Nov 12, 2021Researchers Link NBA ACL Injuries to Driving Towards Hoop
For ages basketball coaches from youth leagues to the NBA preached that their players attack the rim and go for the highest percentage shot. Heck, the game even rewards this style of play — granting free throws to players who draw contact on their way to the hoop.
But what if driving to the basket for a vicious dunk or nifty lay-in caused more damage in the long run to a player’s most valuable commodity — their knees? A recent study from Stanford published last week found that the more often a professional basketball player drives towards the basket to score, the greater the risk of the front bandage being torn.
The results of the study, published in the November 5th edition of the Orthopaedic Journal of Sports Medicine, showed that NBA players with a high career of driving tendency experienced ACL tears of 5.2% compared with those with less driving tendency who experienced tearing of 3.8%.
“Our research showed that players not only perform as well as uninjured similar players after ACL reconstruction, but they also do so without having to reduce their driving,” said Dr. Blake Schultz, an orthopedic trauma researcher at the University of the University. Texas, who was a surgical resident of Stanford at the time of the study.
Dr. Geoffrey Abrams, an assistant professor of orthopedic surgery at Stanford, an assistant physician at the San Francisco 49ers, also participated in the study.
“Our research provides players, teams, and nursing staff with information that individuals returning to elite-level competition after ACL reconstruction surgery are likely to make a full comeback,” Abrams said.
Shultz developed the idea for research three years ago when he helped treat patients with ACL injuries. He had patients asking him what they could expect after returning to the basketball court.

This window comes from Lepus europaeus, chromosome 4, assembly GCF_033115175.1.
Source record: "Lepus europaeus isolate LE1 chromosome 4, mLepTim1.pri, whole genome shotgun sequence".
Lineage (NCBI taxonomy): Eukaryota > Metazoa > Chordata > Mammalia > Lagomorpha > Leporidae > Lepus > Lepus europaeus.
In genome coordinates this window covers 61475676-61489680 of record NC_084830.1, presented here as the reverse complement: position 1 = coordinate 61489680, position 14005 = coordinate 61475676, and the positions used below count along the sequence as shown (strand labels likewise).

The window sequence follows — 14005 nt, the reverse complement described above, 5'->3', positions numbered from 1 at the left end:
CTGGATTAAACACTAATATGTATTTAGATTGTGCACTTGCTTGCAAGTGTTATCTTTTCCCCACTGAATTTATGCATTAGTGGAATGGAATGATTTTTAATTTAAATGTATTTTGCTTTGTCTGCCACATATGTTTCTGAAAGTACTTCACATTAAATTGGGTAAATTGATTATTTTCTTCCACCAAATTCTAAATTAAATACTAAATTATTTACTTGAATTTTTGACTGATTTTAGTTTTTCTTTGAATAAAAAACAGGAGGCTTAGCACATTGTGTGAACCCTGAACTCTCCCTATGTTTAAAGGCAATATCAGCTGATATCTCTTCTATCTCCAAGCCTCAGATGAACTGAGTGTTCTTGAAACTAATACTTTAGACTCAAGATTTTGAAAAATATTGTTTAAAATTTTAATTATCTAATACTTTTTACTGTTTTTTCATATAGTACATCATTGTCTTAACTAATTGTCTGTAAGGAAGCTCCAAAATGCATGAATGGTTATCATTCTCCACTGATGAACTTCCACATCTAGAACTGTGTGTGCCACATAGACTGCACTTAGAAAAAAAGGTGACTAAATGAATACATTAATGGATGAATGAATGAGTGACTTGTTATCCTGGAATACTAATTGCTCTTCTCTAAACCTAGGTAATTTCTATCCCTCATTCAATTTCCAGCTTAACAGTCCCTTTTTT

“They wanted to know if they could be just as explosive and drive the car,” he said. “I wasn’t sure what to tell them. Now I can say that you can go back to the same level of play and expect to be just as efficient when driving.
Using publicly available data collected primarily from online sources, including injury reports and press releases, investigators identified 97 NBA players who had had ACL tears since 1980. They left out athletes who played before 1980 because the three-point shot was introduced that same year, which changed significantly. statistics.
Of these 97 players, they won the number 50 for analysis: They ruled out players for reasons such as playing in another league after an injury or after a previous ACL rupture.
Data on how often players drive to the basket has only been retained by the NBA since 2013, but researchers needed this data during the games of the previous three decades. To overcome this challenge, they collected 49 more traditional style-related statistics and then developed an algorithm that evaluates players’ driving styles based on these statistics.
The researchers developed a second algorithm to match each ACL-injured player with two other NBA players of the same age and style of play who had not violated their ACL values.
To read the full report from the Stanford Medical team, click here.